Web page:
Help Please Advice Needed ASAPxx

Hi I wonder if anybody can give me some advice please.

My mother in law has been diagnosed with cirrhosis of the liver. She is an alcoholic however until this week would not admit it. She has spent a long time hiding her illness from the family but this week she was rushed into hospital and things have come to light.

Unfortunately the hospital are not very helpful and appear to be very discriminative due to her alcoholism. From what I have read I think she has decompensated cirrhosis.

Her symptoms are:

-Jaundice.

-Dangerously Low platelet count.

- Oedema - Severe swelling to the legs and feet.

-Cellulitis

-Fatigue

-Frequent nausea

-Spider naevi

-Loss of appetite

-Bruising

These are just the symptoms that we know of. She is still trying to act as if nothing is wrong and she is ok. She is even convinced she will be back at work next week even though she can hardly walk. Because of this its hard to work out if there are more symptoms that she is hiding.

What I need help with- My husband is going with her tomorrow to see the consultant. Id just like some advice as to what questions we should be asking. Also does anybody have any experience with caring for somebody in a similar situation? If so what was the outcome if you don’t mind me asking?

Thank you in advance for any help x

8 Replies

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  • Hi

    Firstly sorry you are in this situation, it must be so hard.

    I can only reply as an alcoholic myself, not as a carer. What was she hospitalised for? Was it for the oedema? I was hospitalised with ascites ( swelling of the abdomen) and my cirrhosis was discovered then. I had always hidden my drinking too but I was so ill I finally admitted everything to the doctors and my family. It is a shame your MIL doesn't feel ready to do this but alcoholism still carries a lot of shame and we are great at lying and denying.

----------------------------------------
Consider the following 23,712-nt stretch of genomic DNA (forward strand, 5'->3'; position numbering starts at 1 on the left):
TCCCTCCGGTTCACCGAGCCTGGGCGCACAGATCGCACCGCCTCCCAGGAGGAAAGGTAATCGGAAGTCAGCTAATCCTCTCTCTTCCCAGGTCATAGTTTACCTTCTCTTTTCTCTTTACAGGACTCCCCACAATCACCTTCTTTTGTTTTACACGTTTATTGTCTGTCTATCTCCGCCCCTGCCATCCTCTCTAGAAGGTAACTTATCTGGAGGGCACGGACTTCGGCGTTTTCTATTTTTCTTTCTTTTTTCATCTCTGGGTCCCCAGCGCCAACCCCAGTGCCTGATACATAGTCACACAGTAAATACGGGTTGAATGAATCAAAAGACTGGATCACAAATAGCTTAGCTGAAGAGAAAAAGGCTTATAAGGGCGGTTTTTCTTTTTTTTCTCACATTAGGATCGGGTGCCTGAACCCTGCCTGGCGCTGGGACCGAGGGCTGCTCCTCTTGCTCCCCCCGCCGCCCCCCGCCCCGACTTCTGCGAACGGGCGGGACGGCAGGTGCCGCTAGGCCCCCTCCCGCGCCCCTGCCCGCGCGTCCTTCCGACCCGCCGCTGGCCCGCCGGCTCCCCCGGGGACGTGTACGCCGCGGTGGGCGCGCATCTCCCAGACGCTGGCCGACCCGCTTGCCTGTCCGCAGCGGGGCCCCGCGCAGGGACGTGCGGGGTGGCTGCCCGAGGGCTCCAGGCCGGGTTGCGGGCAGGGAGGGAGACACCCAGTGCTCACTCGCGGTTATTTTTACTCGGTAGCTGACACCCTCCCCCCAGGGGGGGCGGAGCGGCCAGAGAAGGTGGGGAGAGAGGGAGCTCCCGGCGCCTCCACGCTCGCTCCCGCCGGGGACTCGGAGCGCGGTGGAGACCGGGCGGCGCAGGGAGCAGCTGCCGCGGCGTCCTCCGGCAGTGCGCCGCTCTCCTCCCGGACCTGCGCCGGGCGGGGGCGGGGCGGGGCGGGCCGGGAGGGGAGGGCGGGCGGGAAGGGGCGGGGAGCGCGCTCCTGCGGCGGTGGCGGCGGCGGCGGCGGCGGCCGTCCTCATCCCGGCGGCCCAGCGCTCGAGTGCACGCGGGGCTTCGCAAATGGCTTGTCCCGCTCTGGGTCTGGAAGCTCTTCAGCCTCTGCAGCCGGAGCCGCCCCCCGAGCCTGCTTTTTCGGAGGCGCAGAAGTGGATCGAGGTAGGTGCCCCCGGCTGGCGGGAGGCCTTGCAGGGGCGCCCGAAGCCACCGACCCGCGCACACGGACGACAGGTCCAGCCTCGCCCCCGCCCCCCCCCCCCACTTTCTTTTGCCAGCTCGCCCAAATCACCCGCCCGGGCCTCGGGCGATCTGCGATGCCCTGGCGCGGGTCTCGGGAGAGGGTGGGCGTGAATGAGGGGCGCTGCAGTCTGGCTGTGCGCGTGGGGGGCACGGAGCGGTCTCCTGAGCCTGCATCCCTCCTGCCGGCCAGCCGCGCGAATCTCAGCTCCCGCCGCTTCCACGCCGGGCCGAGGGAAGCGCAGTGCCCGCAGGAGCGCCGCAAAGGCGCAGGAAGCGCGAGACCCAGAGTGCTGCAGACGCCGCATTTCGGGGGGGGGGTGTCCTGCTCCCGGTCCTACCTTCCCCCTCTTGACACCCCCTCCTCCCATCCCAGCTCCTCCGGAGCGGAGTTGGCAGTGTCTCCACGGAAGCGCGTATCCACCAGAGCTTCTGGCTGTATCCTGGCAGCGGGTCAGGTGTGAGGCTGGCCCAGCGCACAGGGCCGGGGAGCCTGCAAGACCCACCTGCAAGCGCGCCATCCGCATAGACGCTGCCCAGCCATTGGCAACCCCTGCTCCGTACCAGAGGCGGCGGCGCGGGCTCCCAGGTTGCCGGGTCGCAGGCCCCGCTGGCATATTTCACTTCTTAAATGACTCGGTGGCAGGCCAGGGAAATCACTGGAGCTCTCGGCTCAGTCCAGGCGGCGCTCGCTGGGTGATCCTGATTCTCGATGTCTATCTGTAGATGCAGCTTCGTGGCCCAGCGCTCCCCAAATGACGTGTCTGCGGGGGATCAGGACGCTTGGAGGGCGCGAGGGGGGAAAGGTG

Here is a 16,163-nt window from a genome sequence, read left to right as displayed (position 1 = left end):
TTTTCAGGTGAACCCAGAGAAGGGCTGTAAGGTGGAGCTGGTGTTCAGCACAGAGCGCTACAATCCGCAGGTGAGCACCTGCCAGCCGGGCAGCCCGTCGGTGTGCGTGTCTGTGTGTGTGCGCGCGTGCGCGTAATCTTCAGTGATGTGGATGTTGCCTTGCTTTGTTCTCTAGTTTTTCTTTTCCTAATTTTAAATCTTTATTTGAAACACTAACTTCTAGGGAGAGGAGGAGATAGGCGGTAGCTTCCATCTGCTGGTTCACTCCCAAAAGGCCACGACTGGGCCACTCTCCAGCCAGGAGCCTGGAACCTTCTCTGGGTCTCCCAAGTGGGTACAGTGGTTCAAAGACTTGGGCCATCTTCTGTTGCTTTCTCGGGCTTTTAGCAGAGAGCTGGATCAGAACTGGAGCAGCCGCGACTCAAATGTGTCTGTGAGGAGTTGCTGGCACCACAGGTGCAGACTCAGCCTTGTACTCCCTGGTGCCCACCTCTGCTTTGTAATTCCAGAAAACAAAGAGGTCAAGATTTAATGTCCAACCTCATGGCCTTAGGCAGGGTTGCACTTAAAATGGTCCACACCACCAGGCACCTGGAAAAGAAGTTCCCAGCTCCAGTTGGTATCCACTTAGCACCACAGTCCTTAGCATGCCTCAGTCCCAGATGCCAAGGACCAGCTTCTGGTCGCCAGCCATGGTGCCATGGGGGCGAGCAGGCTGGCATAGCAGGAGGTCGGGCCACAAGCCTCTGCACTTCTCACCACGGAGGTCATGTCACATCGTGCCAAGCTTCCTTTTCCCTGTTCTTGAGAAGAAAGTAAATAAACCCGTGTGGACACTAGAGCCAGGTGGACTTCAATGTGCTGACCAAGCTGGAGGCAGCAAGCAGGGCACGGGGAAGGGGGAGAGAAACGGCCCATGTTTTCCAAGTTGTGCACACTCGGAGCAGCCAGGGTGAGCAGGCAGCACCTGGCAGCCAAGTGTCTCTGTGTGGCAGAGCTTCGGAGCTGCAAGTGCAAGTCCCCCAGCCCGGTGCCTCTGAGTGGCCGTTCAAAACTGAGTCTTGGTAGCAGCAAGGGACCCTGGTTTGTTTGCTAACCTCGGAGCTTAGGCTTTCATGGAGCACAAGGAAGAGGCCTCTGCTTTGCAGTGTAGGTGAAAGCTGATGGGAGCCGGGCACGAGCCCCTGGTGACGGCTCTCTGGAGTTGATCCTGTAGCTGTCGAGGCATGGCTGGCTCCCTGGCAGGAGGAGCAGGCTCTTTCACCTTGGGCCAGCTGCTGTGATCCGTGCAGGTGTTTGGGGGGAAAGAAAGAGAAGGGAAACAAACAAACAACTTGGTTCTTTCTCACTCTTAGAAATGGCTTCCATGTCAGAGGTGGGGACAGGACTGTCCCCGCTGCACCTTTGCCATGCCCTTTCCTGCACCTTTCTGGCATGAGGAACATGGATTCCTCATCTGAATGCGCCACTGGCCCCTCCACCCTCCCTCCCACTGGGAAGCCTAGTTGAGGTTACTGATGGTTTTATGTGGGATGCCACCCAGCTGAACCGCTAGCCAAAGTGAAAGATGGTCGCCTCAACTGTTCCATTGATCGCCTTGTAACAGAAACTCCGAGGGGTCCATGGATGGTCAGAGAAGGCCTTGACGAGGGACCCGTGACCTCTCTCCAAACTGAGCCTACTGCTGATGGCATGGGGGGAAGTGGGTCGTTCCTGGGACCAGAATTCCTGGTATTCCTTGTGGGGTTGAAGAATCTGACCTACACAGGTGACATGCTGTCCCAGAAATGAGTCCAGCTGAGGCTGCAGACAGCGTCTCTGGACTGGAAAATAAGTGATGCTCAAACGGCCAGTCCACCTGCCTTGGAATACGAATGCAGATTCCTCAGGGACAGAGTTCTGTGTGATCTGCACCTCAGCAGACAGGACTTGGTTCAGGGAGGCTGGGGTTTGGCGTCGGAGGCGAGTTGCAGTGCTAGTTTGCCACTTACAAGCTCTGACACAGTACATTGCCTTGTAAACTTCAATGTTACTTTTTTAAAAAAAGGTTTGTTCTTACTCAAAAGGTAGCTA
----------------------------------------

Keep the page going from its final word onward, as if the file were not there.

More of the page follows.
I had all the symptoms you describe plus ascites. My cirrhosis is decompensated.

    Re questions to ask:

    - what medication can MIL be given to help with her symptoms. Generally water tablets are prescribed. Will regular blood tests be needed.

    - does she need to take prescribed vitamins? I am on thiamine and strong vitamin b.

    - does she need to follow a certain diet? Most people with ALD/cirrhosis are put on a low salt/no added salt diet and obviously continuing to drink is complete no no so can she be referred for support or counselling?

    . what other tests does she need? I am having a gastroscopy (camera down throat) soon to check for varices. These are a serious issue that need to be dealt with in most cases if found. Google has lots of links for more info.

    That is about it for now. I have never asked for a prognosis. Some people have poor outcomes, some live for years with cirrhosis. I hope you MIL is able to face up to her diagnosis, she really needs to do that.

    A bit of hope...I was really really ill earlier this year. My ascites had to be drained. I hadn't eaten properly in months so I was very thin but had a huge stomach. I lost over 1.5 stone after they drained the fluid off. I've been sober now for 4 months. I am on minimal medication. I eat the right things and I am slowly regaining weight. My jaundice has gone. I still think about a drink every single day but family and addiction service support means I haven't drank again yet so far.

    Good luck.

  • I too am sorry to hear your account. What follows are a number of somewhat random thoughts:

    your ma in law needs support in stopping or reducing her alcohol intake. While liver units are likely to be more sympathetic than A & E or whoever, long term options are closed down while a patient is still using alcohol. Entry to the liver transplant waiting list, for example, is not an option while someone is drinking and they do check blood for alcohol levels

    cirrhosis is a chronic rather than acute condition and among its almost non-existent advantages, is that a patient in monitored by MRI and/or CT scan. In my case, I was diagnosed 4 years before a routine scan found a small tumour in my liver. Other than that, I was, at the time, dry (2 months) and otherwise well.

    It is good that your husband is going with her to see the consultant, a) to help with questions and, perhaps more importantly, to remember the answers. The whole thing can be a little overwhelming. I am sure the consultant will be initiating more procedures some of which are trouble free, but others uncomfortable. There will also be recommendations about diet etc and if it is not offered, it would be good to ask for advice from a dietician.

    Cirrhosis is not a good diagnosis and can lead to bad outcomes and related symptoms but there are some positive outcomes. I consider myself very fortunate that I was diagnosed when I was: it led to early diagnosis of my cancer, reinforced my change in lifestyle (I am now 2 1/2 years dry and fitter than I have been for a long time), put me on the liver transplant list. I am now 18 months post op and was fit enough to undergo a hip replacement operation.